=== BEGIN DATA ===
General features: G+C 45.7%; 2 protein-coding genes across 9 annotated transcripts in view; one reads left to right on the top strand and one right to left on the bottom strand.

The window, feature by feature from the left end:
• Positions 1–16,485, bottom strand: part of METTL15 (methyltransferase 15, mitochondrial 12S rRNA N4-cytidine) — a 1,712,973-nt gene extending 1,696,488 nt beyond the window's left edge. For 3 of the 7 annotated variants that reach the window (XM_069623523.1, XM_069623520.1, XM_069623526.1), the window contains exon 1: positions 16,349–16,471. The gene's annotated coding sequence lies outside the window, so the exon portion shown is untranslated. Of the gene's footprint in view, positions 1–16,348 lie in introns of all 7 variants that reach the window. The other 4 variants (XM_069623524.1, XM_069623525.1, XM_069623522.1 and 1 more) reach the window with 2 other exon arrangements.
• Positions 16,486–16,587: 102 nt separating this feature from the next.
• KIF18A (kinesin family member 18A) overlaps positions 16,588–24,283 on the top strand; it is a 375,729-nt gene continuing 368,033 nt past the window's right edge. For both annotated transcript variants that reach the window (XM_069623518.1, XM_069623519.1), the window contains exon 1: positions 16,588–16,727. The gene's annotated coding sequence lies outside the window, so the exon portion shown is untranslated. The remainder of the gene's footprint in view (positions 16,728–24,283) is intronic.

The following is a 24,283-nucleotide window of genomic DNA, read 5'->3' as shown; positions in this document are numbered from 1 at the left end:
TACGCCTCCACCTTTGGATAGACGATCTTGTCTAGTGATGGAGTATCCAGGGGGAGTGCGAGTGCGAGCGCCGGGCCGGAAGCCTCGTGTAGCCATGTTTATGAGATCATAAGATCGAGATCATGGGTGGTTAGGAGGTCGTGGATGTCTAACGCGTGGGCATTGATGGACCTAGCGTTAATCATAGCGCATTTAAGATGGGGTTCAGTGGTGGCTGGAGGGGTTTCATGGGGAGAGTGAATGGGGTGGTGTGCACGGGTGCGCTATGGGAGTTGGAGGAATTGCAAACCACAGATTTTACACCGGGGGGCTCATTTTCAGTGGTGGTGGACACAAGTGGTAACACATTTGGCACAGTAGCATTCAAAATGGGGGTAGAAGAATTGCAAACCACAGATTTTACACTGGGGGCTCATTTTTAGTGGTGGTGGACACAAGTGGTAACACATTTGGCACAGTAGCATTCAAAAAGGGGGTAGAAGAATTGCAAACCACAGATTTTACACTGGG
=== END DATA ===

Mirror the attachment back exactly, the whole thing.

General features: G+C 45.7%; 2 protein-coding genes across 9 annotated transcripts in view; one reads left to right on the top strand and one right to left on the bottom strand.

The window, feature by feature from the left end:
• Positions 1–16,485, bottom strand: part of METTL15 (methyltransferase 15, mitochondrial 12S rRNA N4-cytidine) — a 1,712,973-nt gene extending 1,696,488 nt beyond the window's left edge. For 3 of the 7 annotated variants that reach the window (XM_069623523.1, XM_069623520.1, XM_069623526.1), the window contains exon 1: positions 16,349–16,471. The gene's annotated coding sequence lies outside the window, so the exon portion shown is untranslated. Of the gene's footprint in view, positions 1–16,348 lie in introns of all 7 variants that reach the window. The other 4 variants (XM_069623524.1, XM_069623525.1, XM_069623522.1 and 1 more) reach the window with 2 other exon arrangements.
• Positions 16,486–16,587: 102 nt separating this feature from the next.
• KIF18A (kinesin family member 18A) overlaps positions 16,588–24,283 on the top strand; it is a 375,729-nt gene continuing 368,033 nt past the window's right edge. For both annotated transcript variants that reach the window (XM_069623518.1, XM_069623519.1), the window contains exon 1: positions 16,588–16,727. The gene's annotated coding sequence lies outside the window, so the exon portion shown is untranslated. The remainder of the gene's footprint in view (positions 16,728–24,283) is intronic.

The following is a 24,283-nucleotide window of genomic DNA, read 5'->3' as shown; positions in this document are numbered from 1 at the left end:
TACGCCTCCACCTTTGGATAGACGATCTTGTCTAGTGATGGAGTATCCAGGGGGAGTGCGAGTGCGAGCGCCGGGCCGGAAGCCTCGTGTAGCCATGTTTATGAGATCATAAGATCGAGATCATGGGTGGTTAGGAGGTCGTGGATGTCTAACGCGTGGGCATTGATGGACCTAGCGTTAATCATAGCGCATTTAAGATGGGGTTCAGTGGTGGCTGGAGGGGTTTCATGGGGAGAGTGAATGGGGTGGTGTGCACGGGTGCGCTATGGGAGTTGGAGGAATTGCAAACCACAGATTTTACACCGGGGGGCTCATTTTCAGTGGTGGTGGACACAAGTGGTAACACATTTGGCACAGTAGCATTCAAAATGGGGGTAGAAGAATTGCAAACCACAGATTTTACACTGGGGGCTCATTTTTAGTGGTGGTGGACACAAGTGGTAACACATTTGGCACAGTAGCATTCAAAAAGGGGGTAGAAGAATTGCAAACCACAGATTTTACACTGGG